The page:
Questionnaire

Symptoms were recorded monthly over a period of 6 months with a face validated questionnaire. On the date of the measurements, the Canadian Occupational Performance Measure Questionnaire (COPM) was completed by each subject [22]. The COPM was developed by occupational therapists as a tool to capture the problems of patients in daily life in a more individual way. In the semi-structured interview, the patient has to identify up to five problematic activities. Then, these activities have to be judged on a scale from 1 to 10 with regard to performance and satisfaction with the performance of each activity.

Based on the declared problem situations two problems were individually defined and additionally three generally known problems in hypermobility were included. These general problems were lifting 10 kg, descending stairs, and remaining in a position longer than 20 minutes. The questionnaire further included a general overview of their impairment, the localization, type, intensity and frequency of the problems of the participants.

Data Collection

Strength: To measure peak force (Fmax) and rate of force development (RFD) during a maximal voluntary isometric contraction (MVIC) of the knee extensor and flexor muscles, participants were seated on a custom-built chair with the knees and hips positioned in 90° of flexion. A sling was attached to the lower end of the tibia (first on the posterior side for the measurement of extension and then on the anterior side for the measurement of flexion) and connected to a onedimensional strain gauge (KM 1500S; Megatron, Munich, Germany), which was calibrated in Newton (N).

The participants were instructed to push towards extension and flexion, respectively, as fast and as strong as possible and to maintain the force for 5 seconds. Prior to the measurements, participants were allowed to practice the task once. Each measurement was repeated three times with a break of 15 seconds in between.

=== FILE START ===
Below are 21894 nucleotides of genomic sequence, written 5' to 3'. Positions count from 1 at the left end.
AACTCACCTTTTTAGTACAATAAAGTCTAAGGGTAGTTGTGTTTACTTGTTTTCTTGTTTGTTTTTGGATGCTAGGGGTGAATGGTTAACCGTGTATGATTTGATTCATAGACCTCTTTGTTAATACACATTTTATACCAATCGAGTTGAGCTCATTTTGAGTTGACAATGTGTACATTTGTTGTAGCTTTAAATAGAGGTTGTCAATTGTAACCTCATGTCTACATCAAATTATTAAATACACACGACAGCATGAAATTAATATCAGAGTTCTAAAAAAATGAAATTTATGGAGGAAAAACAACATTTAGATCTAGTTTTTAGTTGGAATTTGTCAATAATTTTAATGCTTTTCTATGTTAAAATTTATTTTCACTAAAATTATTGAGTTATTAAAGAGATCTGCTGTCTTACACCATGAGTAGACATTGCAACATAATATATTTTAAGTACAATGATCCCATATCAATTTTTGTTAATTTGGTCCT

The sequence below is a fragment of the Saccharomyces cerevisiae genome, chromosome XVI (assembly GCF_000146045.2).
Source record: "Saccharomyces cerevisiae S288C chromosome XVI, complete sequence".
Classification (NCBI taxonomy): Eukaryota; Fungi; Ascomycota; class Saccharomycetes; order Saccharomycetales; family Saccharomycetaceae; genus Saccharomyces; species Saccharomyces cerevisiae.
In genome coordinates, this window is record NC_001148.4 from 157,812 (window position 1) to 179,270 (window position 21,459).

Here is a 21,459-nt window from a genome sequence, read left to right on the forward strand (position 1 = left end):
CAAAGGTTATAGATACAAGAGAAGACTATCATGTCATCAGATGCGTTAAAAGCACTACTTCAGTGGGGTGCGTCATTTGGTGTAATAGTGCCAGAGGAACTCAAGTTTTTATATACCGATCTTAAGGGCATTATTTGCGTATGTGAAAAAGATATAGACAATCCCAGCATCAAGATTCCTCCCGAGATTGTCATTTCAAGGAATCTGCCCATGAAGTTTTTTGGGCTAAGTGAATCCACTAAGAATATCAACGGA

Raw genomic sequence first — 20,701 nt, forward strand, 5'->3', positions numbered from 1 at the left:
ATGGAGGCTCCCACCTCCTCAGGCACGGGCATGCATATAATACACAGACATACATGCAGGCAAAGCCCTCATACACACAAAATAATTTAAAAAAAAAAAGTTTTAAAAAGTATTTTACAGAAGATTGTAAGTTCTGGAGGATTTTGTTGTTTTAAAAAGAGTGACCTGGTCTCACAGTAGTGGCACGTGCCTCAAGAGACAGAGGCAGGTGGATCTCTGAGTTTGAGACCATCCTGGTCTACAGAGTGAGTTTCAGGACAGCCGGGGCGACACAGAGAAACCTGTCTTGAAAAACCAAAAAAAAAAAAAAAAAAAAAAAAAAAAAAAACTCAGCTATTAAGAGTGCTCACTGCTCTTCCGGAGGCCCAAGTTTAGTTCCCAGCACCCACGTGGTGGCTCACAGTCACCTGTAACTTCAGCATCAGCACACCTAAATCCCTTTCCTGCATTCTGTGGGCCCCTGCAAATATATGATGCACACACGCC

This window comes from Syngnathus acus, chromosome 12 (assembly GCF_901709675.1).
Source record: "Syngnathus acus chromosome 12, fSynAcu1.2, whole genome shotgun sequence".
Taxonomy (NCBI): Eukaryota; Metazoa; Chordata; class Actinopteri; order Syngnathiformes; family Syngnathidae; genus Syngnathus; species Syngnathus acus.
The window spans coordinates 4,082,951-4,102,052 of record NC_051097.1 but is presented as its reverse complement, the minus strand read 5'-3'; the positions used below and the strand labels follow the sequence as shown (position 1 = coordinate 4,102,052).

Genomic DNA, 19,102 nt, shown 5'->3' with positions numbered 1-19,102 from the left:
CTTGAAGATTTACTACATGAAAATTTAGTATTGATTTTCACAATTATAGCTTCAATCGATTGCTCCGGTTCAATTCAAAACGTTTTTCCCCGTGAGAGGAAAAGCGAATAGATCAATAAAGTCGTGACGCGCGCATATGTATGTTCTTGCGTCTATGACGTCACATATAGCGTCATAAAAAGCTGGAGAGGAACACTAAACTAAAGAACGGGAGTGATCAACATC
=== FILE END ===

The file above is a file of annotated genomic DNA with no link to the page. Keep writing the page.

Force data were sampled at 1 kHz and recorded using the software “ads” (uk-labs, Kempen, Germany).

Balance and muscle activation: To evaluate each individual’s balance, the sway of the center of pressure (CoP) was measured using a force plate (Kistler, Winterthur, Switzerland), while the subjects were standing still on their right leg with eyes open and the knee flexed to an angle of 20 degrees. The subjects were instructed to hold this position as steadily as possible, three times for 15 seconds.

Simultaneously, the activity of the tibialis anterior (TA), medial gastrocnemius (GM), semitendinosus (ST), biceps femoris (BF), vastus medialis (VM) as well as vastus lateralis (VL) muscles was measured using surface electromyography (EMG). Electrode placement and measurement procedure was carried out in accordance with the recommendations of SENIAM [25] and ISEK [26]. In brief, after skin preparation, two pre-gelled AgCl-surface-electrodes (Ambu Blue Sensor N, Ambu A/S, Ballerup, Denmark) with a diameter of 5 mm and an interelectrode distance of 2 cm were placed on each of the six muscles. The conductivity criterion was a between-electrode impedance of below 5 kΩ. EMG signals were transmitted via a preamplifier (gain: 500; band-pass filter: 10-500 Hz) to a telemetry system (TeleMyo 2400 G2, Noraxon, Scottsdale, Arizona, USA) and sampled in sync with the GRF-data at a frequency of 1 kHz.

Signal Analysis

Several signals were analysed using the software “ads” (uk-labs, Kempen, Germany).

Strength: Force signals were filtered using a low-pass Butterworth filter with a cut-off frequency of 30 Hz. Peak force (Fmax) and rate of force development (RFD) were extracted from the force-time curves. Fmax was defined as the absolute maximal value within the five seconds of contraction and RFD calculated as the force-difference between 20% and 80% of Fmax divided by the time difference between these two points. The average of the three trials was calculated and normalized to each individual’s body weight in Newton (i.e. Fmax in BW and RFD in BW/s).

Balance and related muscle activity: Anterior-posterior (ap) and medio-lateral (ml) sways were calculated and parameterized as follows: mean sway [mm], sway range [mm] and mean sway velocity [mm/s] of the 15 seconds lasting balance test. Electromyography of all muscles measured was calculated by rootmean- square (15-seconds window) and normalized to the activity during MVC (%MVC). Median frequency (MF: Hz) of each muscles’ activity was taken out of the power spectrum of raw EMG.